Mooreans, including neo-Mooreans, think that we know lots of ordinary stuff, and that we also—maybe on this basis—know the denials of extraordinary skeptical scenarios. Duncan Pritchard defends a particular disjunctivist brand of neo-Mooreanism, according to which, in cases of successful perception, one has reflective access to factive reasons of the form I see that p
, and perceptual knowledge based on such reasons. So for instance, when one looks at red wall under ordinary circumstances:
- One sees that the wall is red.
- One has reflective access to the fact that one sees that the wall is red.
- One knows that the wall is red on the basis of the fact that one sees that the wall is red.
Since Duncan also accepts a closure principle on knowledge, he accepts:
- One knows that the wall isn't a white wall illuminated by red light.
Like all forms of Mooreanism, Duncan's view is in tension with certain skeptical intuitions. For example, it is in tension with this intuition:
(S) One can't tell by introspection that one is faced with a red wall rather than a white wall with red light.
If, in the non-deceived case, one has reflective access to the relevant factive reason as epistemological disjunctivism maintains, then why doesn't it follow that one can introspectively distinguish between the non-deceived and deceived cases after all, contrary to intuition? ... In short, the problem is that it is difficult to see how epistemological disjunctivism can square its claim that the reflectively accessible reasons in support of one's perceptual knowledge can nonetheless be factive with the undeniable truth that there can be pairs of cases like that just described [ordinary perceptual cases and corresponding deceptions] which are introspectively indistinguishable. (21)
(Duncan defines 'introspective indistinguishability' as the inability to know by introspection alone that the cases are distinct. (p. 53))
If I wanted to be a neo-Moorean of broadly Duncan's style (something I might well want to do), I'd just deny S, along with the many other skeptical intuitions that come out false on this view. But Duncan doesn't want to go that way; as this passage indicates, he considers S and claims like it to be 'undeniable truths'. (On p. 92 he even says that disjunctivists in particular are "unavoidably committed to denying that agents can introspectively distinguish" between the relevant cases.) I confess I don't see why it's so important to hold on to this particular skeptical intuition while happily rejecting others, such as the intuition that an ordinary person at the zoo doesn't know that she isn't looking at a cleverly disguised mule.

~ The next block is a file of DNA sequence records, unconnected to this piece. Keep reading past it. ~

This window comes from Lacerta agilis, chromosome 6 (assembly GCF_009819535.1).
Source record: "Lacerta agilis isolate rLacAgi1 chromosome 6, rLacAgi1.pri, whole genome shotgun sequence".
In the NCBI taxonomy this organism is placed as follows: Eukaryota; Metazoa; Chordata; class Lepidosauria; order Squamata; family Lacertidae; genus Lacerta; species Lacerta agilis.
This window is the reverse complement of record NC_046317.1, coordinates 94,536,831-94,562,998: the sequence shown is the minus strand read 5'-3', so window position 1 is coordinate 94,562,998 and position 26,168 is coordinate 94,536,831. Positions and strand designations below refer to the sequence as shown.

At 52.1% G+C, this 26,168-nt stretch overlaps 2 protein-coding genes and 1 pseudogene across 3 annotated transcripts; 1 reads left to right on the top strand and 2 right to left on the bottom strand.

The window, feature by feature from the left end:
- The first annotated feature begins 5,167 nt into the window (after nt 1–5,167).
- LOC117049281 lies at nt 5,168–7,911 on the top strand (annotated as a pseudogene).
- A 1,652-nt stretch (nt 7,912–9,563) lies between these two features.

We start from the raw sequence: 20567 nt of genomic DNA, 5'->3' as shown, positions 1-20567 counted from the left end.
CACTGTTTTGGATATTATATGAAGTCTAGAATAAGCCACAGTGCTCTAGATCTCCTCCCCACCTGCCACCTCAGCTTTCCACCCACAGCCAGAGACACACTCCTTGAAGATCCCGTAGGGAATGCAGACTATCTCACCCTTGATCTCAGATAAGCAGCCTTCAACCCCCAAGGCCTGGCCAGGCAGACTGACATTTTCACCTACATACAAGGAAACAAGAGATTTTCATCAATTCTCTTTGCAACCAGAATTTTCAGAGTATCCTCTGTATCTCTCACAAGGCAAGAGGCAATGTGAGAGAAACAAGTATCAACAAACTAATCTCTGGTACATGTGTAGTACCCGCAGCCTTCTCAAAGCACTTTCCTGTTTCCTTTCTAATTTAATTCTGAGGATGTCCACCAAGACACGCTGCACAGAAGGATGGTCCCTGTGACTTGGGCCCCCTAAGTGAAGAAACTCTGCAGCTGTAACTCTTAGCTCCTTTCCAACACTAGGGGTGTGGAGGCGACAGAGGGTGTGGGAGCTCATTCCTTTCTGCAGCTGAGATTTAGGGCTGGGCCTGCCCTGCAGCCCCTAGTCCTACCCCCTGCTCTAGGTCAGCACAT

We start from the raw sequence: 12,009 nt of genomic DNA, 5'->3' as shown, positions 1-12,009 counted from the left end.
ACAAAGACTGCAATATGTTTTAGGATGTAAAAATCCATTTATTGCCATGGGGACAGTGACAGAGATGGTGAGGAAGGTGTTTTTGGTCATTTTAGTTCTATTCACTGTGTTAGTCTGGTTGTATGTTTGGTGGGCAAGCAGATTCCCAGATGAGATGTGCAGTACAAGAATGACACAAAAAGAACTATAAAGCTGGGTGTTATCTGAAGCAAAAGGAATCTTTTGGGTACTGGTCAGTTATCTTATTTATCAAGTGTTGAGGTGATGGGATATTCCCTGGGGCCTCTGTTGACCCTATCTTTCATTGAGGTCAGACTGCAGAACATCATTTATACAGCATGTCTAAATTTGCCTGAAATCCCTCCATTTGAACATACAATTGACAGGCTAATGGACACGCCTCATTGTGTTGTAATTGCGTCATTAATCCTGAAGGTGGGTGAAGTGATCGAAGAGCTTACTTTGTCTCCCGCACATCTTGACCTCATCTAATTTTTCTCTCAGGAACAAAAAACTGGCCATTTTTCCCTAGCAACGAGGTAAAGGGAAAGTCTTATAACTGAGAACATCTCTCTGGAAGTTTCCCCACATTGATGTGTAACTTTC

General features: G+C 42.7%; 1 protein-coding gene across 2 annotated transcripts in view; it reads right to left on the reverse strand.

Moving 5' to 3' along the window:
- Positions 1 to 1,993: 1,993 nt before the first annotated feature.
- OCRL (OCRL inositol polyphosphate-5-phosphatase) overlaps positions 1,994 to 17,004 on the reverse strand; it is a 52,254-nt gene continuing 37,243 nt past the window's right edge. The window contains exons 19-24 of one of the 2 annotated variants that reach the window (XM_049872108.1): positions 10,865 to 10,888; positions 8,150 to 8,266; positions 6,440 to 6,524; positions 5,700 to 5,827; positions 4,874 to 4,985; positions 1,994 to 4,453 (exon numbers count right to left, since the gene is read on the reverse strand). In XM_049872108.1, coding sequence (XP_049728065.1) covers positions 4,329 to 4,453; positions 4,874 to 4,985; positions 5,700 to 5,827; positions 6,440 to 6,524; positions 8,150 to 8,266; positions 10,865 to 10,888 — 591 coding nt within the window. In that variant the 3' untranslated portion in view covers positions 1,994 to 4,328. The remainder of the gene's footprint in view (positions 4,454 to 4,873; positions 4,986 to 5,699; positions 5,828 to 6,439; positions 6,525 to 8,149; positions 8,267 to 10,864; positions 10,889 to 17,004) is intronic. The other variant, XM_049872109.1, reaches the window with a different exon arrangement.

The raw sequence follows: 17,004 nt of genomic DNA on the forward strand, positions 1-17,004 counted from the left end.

How does Duncan go about resolving the tension between his disjunctivism and S? By leaning on the 'by introspection' qualifier. He does think that, if one in the good case, one can reason thus, resulting in knowledge of the conclusion: "I have factive reason R. Only in the good case would I have factive reason R. Therefore, I'm in the good case." But, he says, this is consistent with intuitions like S, which are about introspective
abilities. And while one may be able to tell by introspection what reasons one has, one cannot tell by introspection
that factive reasons obtain only in the good cases. This is something one can come to know by a priori reflection, but not by introspection. (And maybe the same goes for the epistemic standing of the inference from the two premises to the conclusion.)
This is ultimately a much
milder concession to skeptical intuitions than at first it appeared. Although he preserves the letter of his interpretation of the claim that we can't introspectively distinguish the good cases from the bad cases, he does so by pointing out that "introspectively" is a stronger qualifier than one might have realised. He does
think (p. 95) that one can reflectively
distinguish between good and bad cases, where reflective distinguishability is the ability to know distinct base on a combination of introspection and a priori reasoning.
So two thoughts. First the smaller one: is it really right to exclude a priori reasoning from the considerations that establish 'introspective distinguishability'? It's very hard for me to even make sense of just what that constraint is. (In The Rules of Thought
, Ben and I argue that we can't divorce any kind of thought from a priori reasoning.) Consider these two cases: (1) I am presented in ordinary circumstances with a blue ball. (2) I am presented in ordinary circumstances with a black ball. Given the way my perceptual faculties work, we should consider these cases to be distinguishable in the relevant sense if any are. But is it clear that I can know them to be distinct without using a priori reasoning
? It's not like the proposition that they're distinct is made available to me directly via introspection. Instead, I have introspective access to how one case looks, and to how another case looks, and I observe that they're different. From this I infer
, using something like Leibniz's law, that they're distinct.
Second, supposing Duncan is right about introspective distinguishability: maybe this just shows that the worry wasn't properly articulated in the first place. I submit that someone motivated by the kinds of skeptical pressures that would drive someone to say that you can't tell good cases and bad cases apart by introspection, isn't going to feel better if you allow a priori reasoning along with introspection. The key skeptical intuition in the first place was just that it shouldn't be that easy
to tell the good cases and the bad cases apart. And there's no getting around it: that's just an intuition that disjunctivists need to deny. Once we come to appreciate this fact, I'm not sure how important it is to conform to the letter of certain idiosyncratic statements of the intuition.